MANILA — The Philippines is seen to lead Southeast Asia in terms of growth as what was once regarded as Asia’s laggard spearheads an “outperforming” region this year until 2015 amid a weakening China.

“The major ASEAN economies we cover (Indonesia, Malaysia, Thailand, Vietnam and the Philippines) continue to outperform,” debt watcher Standard & Poor’s Ratings Services (S&P) said in a report released last Monday.

ASEAN refers to the 10-member Association of Southeast Asian Nations.

“The Philippines, which S&P recently upgraded to investment grade, has taken over the ASEAN growth leadership role from Indonesia,” it added.

Other members of the ASEAN are Brunei Darussalam, Cambodia, Laos, Myanmar and Singapore.

According to S&P’s baseline forecasts, the Philippines is projected to grow 6.9 percent, 6.1 percent and 6.5 percent for 2013, 2014 and 2015, respectively.

This is faster than ASEAN’s 5.5 percent, 5.6 percent and 5.4 percent during similar periods.

The 10-nation group is expected to be more “domestically focused,” essentially keeping them insulated from China’s faltering export-driven and investment-led economy.

Indonesia is still expected to remain strong, although its current account deficit — a situation that indicates fleeing dollars — is a problem.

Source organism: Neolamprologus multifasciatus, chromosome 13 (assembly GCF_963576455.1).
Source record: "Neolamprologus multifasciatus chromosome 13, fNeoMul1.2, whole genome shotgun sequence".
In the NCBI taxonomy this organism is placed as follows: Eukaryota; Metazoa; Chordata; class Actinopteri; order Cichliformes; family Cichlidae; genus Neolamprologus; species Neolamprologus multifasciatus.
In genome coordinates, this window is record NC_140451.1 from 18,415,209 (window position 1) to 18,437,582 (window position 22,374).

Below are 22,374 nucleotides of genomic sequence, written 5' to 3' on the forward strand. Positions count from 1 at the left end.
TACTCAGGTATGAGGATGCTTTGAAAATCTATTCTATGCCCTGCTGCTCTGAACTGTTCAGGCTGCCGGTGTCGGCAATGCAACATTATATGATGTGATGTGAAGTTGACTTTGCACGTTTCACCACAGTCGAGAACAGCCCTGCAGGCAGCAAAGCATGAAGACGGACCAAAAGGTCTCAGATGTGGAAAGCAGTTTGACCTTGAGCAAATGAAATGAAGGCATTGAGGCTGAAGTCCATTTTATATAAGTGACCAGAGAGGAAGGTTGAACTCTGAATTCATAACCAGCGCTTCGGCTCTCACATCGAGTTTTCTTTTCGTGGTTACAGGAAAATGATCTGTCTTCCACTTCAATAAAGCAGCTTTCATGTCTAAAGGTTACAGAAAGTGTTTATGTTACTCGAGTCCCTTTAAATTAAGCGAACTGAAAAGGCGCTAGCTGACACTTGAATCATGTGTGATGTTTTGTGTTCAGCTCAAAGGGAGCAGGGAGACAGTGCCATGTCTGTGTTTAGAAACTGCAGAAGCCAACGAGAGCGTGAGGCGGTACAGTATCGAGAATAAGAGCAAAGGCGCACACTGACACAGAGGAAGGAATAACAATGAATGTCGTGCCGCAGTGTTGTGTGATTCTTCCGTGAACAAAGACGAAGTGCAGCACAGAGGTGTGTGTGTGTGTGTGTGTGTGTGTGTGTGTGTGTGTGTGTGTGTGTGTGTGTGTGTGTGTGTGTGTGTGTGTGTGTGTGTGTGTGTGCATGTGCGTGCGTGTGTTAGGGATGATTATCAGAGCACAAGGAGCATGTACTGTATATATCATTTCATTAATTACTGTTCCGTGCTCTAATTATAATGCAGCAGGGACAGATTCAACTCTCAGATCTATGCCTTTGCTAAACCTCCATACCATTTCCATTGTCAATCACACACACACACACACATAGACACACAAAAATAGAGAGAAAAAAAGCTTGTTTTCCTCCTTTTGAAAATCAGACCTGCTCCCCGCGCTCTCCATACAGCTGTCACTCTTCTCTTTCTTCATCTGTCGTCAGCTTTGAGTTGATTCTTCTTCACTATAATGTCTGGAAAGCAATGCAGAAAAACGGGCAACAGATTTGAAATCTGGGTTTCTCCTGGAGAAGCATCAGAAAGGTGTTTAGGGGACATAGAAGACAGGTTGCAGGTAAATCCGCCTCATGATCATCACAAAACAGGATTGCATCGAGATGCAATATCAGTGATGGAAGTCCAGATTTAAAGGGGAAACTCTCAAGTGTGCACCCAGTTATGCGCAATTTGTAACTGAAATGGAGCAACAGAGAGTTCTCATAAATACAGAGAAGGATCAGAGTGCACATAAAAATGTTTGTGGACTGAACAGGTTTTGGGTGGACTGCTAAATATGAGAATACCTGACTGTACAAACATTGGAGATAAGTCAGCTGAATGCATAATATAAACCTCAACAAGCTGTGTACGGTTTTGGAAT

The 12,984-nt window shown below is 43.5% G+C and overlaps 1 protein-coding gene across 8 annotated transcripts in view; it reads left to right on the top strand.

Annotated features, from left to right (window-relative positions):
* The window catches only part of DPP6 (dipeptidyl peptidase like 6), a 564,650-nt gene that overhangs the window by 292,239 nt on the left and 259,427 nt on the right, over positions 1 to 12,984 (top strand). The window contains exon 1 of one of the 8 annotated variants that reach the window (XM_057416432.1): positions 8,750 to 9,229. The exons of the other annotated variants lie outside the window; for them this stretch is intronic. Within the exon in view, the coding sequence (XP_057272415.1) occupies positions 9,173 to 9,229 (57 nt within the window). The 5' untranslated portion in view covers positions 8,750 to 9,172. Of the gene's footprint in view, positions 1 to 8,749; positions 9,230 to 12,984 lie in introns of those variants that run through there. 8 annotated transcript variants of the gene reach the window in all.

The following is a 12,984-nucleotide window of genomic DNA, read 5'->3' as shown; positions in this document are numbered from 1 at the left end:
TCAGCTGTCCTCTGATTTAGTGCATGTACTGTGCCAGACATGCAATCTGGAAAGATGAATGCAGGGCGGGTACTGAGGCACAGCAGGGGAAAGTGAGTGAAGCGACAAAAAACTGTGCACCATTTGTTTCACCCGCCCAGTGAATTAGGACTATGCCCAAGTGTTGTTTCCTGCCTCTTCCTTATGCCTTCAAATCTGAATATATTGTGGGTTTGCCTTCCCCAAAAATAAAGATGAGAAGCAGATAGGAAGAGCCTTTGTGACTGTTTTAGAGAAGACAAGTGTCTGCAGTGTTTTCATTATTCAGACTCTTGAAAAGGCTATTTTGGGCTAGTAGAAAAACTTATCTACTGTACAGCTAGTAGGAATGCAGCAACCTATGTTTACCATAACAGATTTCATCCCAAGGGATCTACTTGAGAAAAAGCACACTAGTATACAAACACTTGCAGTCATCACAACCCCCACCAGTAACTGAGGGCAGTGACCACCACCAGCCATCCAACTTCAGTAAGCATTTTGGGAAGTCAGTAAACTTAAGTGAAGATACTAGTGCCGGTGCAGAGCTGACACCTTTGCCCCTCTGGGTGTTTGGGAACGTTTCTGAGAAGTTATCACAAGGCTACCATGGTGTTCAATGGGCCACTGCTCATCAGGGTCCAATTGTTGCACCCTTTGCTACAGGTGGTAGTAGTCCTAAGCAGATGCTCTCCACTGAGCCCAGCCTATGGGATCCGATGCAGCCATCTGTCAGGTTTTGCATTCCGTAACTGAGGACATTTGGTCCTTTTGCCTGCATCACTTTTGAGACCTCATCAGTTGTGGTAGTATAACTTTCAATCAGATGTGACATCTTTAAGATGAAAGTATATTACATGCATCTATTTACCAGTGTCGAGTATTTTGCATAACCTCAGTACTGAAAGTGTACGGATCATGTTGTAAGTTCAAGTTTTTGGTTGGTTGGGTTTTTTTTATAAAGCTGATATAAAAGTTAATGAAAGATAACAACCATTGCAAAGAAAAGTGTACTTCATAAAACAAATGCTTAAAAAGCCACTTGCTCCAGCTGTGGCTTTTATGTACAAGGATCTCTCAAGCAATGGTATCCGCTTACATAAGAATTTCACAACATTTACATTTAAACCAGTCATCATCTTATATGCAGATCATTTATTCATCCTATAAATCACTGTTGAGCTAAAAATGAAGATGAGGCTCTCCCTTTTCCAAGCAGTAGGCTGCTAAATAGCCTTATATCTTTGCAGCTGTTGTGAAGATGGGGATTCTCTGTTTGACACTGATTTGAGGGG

Thailand, meanwhile, could be hurt through weak trade, S&P said.

On the other hand, Malaysia will remain afloat, thanks to a surge in public investments, while Vietnam continues to struggle with large bad credit accumulated by its banks.

“The risks to growth within ASEAN are tilted modestly to the downside,” the credit rater said.

Collectively though, ASEAN remains a key driver of Asia-Pacific growth, which is projected to slow to 5.3 percent this year, before accelerating to 5.6 percent and 5.5 percent for 2014 and 2015.

S&P said this would be due to a slowdown in China, the world’s second largest economy, which is suffering from “waning private and public investments.”

Beijing’s woes are expected to add to Europe’s still-fragile environment.

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